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Danish 1889 bayonet / theater fighting knife

Article about: that is my new find in local gun show this weekend it is 1889 danish bayonet with out any s/n # .just one marking for danish proof marks.and its been converted in to fighting knife probably

  1. #1
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    Default Danish 1889 bayonet / theater fighting knife

    that is my new find in local gun show this weekend it is 1889 danish bayonet with out any s/n # .just one marking for danish proof marks.and its been converted in to fighting knife probably ww1 / ww2 ,look like this knife been in some action in the past. i just like to get some information/or any idea way there is no s/n # on the knife.
    Click to enlarge the picture Click to enlarge the picture Danish 1889 bayonet / theater fighting knife   Danish 1889 bayonet / theater fighting knife  

    Danish 1889 bayonet / theater fighting knife   Danish 1889 bayonet / theater fighting knife  

    Danish 1889 bayonet / theater fighting knife   Danish 1889 bayonet / theater fighting knife  


  2. #2

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    Hi Mikee,

    That's a very nice M/89 bayonet you got yourself there.
    The proof mark is indeed a Danish one, but I have no idea why there is no serial numbers.

    It looks to me, that the muzzle ring has been filled out with a softer metal?

    The bayonet is the first of two models used with the Krag-Jørgensen riffle, Model 1889 in Danish service (from 1889-1943 (1950))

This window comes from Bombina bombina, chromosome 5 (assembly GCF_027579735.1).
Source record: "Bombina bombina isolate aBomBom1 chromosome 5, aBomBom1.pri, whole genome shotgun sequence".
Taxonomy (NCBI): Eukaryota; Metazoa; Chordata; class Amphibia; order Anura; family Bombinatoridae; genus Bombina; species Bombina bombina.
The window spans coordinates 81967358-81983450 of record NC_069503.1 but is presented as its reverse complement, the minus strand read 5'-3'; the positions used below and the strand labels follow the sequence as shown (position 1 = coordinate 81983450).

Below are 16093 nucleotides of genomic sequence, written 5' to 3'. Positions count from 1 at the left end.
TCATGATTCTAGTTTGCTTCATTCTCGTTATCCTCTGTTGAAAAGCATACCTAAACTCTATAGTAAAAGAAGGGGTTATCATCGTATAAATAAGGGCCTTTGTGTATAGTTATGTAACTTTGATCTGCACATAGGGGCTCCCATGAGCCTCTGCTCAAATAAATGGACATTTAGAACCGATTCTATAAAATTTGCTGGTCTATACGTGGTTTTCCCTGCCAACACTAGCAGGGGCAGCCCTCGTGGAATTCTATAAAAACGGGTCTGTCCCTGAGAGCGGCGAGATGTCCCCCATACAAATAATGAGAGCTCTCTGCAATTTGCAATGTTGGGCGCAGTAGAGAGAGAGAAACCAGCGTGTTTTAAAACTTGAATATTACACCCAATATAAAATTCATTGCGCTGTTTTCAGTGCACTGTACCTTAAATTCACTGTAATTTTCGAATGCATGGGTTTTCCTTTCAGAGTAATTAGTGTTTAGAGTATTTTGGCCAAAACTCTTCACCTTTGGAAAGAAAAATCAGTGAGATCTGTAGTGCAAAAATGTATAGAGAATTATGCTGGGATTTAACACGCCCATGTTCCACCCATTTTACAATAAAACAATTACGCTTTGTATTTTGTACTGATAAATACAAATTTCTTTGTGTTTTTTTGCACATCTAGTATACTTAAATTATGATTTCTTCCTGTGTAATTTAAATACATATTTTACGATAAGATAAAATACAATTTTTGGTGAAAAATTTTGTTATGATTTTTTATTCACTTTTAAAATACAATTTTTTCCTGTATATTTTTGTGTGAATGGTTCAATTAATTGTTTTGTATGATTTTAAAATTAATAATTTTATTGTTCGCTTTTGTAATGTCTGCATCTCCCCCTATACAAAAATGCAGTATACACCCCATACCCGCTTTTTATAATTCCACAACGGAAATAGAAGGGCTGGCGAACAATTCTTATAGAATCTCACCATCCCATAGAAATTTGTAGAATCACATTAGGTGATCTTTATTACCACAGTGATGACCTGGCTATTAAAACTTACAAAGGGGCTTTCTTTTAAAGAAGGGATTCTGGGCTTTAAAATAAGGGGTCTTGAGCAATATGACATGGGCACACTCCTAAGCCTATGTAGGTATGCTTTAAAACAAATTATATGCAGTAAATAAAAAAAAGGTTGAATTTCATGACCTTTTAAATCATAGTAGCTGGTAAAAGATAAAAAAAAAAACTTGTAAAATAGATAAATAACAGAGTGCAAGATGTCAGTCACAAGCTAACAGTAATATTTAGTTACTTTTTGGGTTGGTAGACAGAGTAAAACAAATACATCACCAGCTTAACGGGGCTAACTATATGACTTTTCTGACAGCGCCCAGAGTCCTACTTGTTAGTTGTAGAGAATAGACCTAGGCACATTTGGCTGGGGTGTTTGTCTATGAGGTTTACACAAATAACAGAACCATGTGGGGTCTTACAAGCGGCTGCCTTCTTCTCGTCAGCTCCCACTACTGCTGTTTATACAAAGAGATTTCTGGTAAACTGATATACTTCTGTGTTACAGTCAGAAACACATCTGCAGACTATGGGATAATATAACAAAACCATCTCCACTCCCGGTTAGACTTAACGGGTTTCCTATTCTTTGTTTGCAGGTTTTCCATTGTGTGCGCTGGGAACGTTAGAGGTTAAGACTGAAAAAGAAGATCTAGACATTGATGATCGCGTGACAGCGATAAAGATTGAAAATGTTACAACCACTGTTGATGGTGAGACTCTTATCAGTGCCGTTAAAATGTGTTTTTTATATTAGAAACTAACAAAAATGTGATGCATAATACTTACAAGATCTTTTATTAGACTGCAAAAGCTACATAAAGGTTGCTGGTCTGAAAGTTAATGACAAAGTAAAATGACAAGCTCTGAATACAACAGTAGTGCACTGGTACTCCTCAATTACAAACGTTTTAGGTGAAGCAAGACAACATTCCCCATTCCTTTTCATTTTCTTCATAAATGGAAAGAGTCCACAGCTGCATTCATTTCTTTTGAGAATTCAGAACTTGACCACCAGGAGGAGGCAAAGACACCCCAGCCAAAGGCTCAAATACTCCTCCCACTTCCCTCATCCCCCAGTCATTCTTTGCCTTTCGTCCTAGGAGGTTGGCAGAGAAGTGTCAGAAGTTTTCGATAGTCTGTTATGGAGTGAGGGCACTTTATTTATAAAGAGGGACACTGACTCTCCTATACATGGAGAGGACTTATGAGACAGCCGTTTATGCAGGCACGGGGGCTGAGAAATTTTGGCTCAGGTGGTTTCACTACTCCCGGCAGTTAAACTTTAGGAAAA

The short knife bayonet as it was called in Denmark was used until 1915, when a longer narrower bayonet was introduced. (Kårebajonet M/1915).
    The story goes, that the army heard the Germans were wearing their tornisters on their stomachs to prevent shorter bayonets to wound them.
    I personally don't believe that kind of "hearsay", but it is a funny story non the less. I do however believe they found out, that the shorter knife bayonet had a tendency to stick between the ribs in the ribcage, and a longer, narrower, triangular blade would be better suited for the job.

    Many of the short M/89 bayonets were converted to "NCO-knifes" - where the riffle groove in the handle was filled out with a softer metal.

    The M/1915 looked like this:
    Danish 1889 bayonet / theater fighting knife


    The US used the Krag-Jørgensen riffle for a short while, before the Springfield was adopted.
    Springfield made more than 500.000 Krag riffles in .30 between 1894-1904.
    But I don't know what kind of bayonet that came with the riffles used in the US.

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